Beller lowered his time on the second lap with a 1:37.4997 as the track started to get some temperature in it, with the remainder of the field starting to shrink the gap to they flying #1. Jamie Westaway moved into second position with a 1:41.8091, with Watson dropping to third with a 1:42.9497. Codey West moved up to fourth position with a 1:45.9631 with Taubitz dropping back to fifth after having a spin in the sweeper as he pushed the limits of the track grip, but found his way back onto the circuit to resume without any further incident.
Andrew Jackman moved to sixth with a 1:46.4752 ahead of Michael Westaway’s 1:47.2640. Mitchell moved to eighth with a 1:50.2064 with Marriner back to ninth with a 1:51.1749
Beller lowered his benchmark by a further two tenths of a second on his third lap with a 1:37.2090, while Jamie Westaway closed the gap significantly with a 1:38.4531. Watson recorded a 1:41.7479 to just remain ahead of Taubitz who moved back to fourth with a 1:41.8044, with West back to fifth with a 1:43.2724. Michael Westaway moved back to sixth with a 1:44.4286 while Jackman recorded a 1:45.6592 back in seventh, ahead of Mitchell who recorded a 1:46.6299 with Marriner running a 1:50.5012 in ninth.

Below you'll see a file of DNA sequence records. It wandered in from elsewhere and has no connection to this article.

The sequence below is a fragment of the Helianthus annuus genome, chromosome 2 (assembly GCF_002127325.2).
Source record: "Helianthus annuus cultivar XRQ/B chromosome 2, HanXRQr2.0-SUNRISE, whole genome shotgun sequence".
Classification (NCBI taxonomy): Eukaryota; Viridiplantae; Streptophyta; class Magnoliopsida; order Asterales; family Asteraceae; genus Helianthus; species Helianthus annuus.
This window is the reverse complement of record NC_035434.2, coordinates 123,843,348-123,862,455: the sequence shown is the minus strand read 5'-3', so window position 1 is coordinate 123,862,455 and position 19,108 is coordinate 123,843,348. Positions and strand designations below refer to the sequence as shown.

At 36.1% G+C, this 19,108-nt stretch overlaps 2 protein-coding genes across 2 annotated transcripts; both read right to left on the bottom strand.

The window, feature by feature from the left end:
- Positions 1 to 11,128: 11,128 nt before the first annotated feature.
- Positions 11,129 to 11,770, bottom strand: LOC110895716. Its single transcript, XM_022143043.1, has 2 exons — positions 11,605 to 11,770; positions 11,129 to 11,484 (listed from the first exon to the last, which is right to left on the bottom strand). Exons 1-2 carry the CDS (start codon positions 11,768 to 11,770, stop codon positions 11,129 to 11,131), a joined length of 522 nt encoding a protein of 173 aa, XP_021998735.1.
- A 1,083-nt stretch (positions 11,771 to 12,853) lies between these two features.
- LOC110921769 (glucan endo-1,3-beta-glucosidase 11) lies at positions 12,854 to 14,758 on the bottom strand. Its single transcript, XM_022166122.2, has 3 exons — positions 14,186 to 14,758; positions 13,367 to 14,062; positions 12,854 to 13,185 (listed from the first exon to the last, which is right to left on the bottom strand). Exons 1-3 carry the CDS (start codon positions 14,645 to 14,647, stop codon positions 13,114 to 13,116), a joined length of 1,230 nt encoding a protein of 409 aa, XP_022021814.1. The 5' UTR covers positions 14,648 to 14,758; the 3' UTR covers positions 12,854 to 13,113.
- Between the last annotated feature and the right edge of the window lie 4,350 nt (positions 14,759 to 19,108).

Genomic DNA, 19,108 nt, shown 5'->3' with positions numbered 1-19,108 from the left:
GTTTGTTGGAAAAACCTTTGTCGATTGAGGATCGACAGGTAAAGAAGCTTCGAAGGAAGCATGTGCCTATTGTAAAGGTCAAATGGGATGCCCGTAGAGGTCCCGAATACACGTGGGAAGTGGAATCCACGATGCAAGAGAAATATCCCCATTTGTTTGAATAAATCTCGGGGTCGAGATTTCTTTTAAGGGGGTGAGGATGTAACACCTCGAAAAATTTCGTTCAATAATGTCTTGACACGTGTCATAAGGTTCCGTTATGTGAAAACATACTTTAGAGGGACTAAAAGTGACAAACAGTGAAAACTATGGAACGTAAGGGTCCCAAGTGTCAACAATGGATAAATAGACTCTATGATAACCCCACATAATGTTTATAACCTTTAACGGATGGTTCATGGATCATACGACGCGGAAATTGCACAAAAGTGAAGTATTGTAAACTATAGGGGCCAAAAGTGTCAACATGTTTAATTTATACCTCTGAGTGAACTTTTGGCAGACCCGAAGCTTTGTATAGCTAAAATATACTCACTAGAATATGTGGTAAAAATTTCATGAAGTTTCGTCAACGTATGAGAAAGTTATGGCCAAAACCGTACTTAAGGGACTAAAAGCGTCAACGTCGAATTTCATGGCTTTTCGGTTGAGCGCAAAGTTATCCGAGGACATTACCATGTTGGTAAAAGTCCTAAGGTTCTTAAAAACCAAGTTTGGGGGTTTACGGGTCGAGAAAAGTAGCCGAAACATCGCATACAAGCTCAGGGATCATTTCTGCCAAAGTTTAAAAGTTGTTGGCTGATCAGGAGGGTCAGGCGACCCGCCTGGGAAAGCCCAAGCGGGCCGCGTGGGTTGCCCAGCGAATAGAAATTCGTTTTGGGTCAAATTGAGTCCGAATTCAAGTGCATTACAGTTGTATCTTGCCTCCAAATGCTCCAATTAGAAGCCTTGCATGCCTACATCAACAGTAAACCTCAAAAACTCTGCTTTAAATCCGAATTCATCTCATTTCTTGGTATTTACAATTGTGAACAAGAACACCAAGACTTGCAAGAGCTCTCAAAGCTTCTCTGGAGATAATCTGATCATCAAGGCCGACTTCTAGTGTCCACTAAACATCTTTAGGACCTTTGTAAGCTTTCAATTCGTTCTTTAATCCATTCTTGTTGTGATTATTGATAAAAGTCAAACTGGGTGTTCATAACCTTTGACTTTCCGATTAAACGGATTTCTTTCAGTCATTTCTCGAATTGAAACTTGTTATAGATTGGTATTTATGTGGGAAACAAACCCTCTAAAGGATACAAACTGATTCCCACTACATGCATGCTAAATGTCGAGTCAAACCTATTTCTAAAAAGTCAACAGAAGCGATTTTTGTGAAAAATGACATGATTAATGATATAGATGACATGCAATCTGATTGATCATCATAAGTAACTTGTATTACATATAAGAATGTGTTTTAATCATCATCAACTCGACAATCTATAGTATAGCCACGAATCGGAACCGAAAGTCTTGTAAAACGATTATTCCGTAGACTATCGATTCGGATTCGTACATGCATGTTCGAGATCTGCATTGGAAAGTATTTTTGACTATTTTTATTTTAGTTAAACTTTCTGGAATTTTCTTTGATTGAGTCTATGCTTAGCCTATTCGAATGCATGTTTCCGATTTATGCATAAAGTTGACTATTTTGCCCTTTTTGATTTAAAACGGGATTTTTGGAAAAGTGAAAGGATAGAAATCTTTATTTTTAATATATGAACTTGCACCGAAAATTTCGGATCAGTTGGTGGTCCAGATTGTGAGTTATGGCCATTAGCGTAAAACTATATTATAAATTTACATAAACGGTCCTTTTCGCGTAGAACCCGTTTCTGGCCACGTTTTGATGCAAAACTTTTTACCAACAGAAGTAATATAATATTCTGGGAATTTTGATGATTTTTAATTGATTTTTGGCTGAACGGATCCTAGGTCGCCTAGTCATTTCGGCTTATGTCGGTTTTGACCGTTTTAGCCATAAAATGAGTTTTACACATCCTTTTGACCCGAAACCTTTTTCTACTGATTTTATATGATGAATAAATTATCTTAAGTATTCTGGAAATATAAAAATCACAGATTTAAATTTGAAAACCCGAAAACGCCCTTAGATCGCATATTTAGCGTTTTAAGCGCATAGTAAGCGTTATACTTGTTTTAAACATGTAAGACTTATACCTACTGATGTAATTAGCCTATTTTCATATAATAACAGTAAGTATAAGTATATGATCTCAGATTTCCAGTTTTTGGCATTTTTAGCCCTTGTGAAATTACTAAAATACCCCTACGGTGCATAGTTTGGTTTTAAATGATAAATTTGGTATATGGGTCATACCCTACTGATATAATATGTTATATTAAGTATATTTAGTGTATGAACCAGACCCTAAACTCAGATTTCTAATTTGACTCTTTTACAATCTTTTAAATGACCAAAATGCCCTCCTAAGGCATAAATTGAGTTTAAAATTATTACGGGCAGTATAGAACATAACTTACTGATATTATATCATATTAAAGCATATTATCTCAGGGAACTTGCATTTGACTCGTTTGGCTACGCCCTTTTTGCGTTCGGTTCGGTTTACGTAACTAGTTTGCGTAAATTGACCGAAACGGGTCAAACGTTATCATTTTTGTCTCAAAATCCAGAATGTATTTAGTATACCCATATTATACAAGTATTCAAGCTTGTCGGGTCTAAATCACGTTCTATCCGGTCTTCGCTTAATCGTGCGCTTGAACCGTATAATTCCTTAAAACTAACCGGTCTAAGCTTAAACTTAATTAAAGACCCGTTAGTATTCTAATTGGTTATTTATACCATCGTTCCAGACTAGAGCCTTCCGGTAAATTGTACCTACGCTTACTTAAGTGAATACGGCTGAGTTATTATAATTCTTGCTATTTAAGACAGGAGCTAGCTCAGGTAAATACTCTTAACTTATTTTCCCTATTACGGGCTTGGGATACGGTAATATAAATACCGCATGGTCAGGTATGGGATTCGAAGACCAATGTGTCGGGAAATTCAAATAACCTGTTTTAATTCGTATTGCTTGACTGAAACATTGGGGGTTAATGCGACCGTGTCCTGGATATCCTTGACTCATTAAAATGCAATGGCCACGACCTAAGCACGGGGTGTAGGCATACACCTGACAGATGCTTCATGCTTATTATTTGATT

Westaway closed the gap to Beller to less than a second on his fourth lap with a 1:38.1080, while Watson, Taubitz and West all improved but remained in the same positions, though much closer now as Watson’s 1:41.2286 headed Taubitz’s 1:41.5453 and West closing the margin with a 1:41.9005. Michael Westaway also closed the gap right up with a 1:42.0189, with Jackman remaining seventh with a 1:44.9665, while Marriner dipped under the 1:50’s with a 1:49.9320.
Beller was pushing the limits also in his attempt to find more speed and also had a spin at the sweeper, also rejoining with no issues but chose to pit to re-pressurise his tyres, while Jamie Westaway closed the gap to less than two tenths of a second with a 1:37.3751 time.